Prime Minister Shehbaz Sharif said that it was embarrassing for him to seek more loans from friendly countries, but he was helpless due to the country’s worsening economic crisis.

He also stated that asking for aid was not a permanent solution for the cash-strapped country’s economic challenges.

Sharif gave the statement days after the United Arab Emirates agreed to roll over $2 billion owed by Pakistan and provide the country with an extra loan of $1 billion as it struggles to recover from devastating floods this summer and a grave economic crisis.

Sharif said that it really embarrassed him to ask for further loans while praising Saudi Arabia for the financial support.

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Addressing an event in the capital of Punjab province on Saturday, Prime Minister Sharif said that several governments in the past 75 years, whether led by political leadership or military dictators, could not address the economic issues of the country.

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He said that seeking foreign loans was not the right solution to address Pakistan’s economic challenges as the loans would have to be eventually returned.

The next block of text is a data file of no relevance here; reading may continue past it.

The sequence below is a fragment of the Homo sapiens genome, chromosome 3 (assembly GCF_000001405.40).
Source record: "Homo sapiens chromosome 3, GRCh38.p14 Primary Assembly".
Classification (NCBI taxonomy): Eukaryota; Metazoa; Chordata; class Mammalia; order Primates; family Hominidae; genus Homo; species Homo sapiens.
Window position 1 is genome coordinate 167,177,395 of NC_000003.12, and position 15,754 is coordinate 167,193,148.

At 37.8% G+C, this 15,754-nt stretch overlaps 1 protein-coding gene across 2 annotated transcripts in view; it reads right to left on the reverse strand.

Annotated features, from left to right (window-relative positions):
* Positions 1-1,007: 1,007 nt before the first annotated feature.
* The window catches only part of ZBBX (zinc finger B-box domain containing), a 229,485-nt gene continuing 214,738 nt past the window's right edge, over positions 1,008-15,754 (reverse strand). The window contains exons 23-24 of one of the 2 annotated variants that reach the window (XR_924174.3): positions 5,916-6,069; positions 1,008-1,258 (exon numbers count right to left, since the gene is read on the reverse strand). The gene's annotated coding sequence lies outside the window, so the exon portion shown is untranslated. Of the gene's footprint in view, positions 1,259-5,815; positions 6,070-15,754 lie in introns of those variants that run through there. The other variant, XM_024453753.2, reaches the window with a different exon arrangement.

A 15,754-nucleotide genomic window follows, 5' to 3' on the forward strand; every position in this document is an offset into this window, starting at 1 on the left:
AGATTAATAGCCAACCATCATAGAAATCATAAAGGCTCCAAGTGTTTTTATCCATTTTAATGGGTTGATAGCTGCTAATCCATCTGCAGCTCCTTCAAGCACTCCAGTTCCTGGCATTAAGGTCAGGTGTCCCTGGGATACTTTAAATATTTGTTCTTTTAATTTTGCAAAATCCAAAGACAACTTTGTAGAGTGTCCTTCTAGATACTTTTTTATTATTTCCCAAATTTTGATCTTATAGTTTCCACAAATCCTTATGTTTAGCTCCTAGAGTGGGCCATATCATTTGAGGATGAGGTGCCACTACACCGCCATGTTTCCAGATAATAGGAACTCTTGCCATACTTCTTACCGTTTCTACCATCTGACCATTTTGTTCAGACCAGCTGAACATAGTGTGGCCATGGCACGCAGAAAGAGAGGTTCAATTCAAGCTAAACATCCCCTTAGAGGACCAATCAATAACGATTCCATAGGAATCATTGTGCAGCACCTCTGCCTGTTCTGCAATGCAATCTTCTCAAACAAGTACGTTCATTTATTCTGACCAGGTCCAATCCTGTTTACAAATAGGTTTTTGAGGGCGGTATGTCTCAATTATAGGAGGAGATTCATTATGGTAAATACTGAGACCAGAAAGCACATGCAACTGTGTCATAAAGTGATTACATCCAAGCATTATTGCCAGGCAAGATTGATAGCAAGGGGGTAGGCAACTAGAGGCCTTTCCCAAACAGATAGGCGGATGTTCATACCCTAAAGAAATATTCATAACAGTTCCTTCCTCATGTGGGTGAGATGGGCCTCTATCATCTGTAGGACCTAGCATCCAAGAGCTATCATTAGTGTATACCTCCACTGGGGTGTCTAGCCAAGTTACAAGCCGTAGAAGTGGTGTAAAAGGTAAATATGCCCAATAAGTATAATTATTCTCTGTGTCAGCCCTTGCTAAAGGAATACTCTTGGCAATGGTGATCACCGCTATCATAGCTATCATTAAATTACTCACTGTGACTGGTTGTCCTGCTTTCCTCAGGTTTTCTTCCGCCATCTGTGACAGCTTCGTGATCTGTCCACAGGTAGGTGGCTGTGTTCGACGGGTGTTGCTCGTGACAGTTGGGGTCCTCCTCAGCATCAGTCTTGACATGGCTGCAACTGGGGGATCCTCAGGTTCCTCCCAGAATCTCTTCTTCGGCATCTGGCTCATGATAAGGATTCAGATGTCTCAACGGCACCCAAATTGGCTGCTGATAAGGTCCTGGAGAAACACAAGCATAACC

Pakistan is in the middle of a severe economic crisis, with extremely high inflation, dangerously low foreign exchange reserves, and global lenders such as the International Monetary Fund (IMF) reluctant to disburse more funding.

According to PTI, the country is facing a serious crisis as its foreign reserves are down to $5.8 billion, the lowest since February 2014. The reserve includes deposits worth $5 billion from Saudi Arabia and China with specific conditions of use.

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With an economy of Rs 350 billion, the country desperately needs external aid to decrease its current account deficit and secure sufficient reserves to meet its debt obligations.

In its call for funds at the recent International Conference on Climate Resilient Pakistan in Geneva, the country was able to secure pledges worth over USD 10 billion — most of them loans.

The country is also facing the worst food crisis in many years, with local media reports indicating that there is an acute shortage of wheat flour in many parts of the country. 

In December last year, Pakistan’s inflation rate hit 24.5 percent due to a significant increase in the prices of food products.

(With inputs from agencies)

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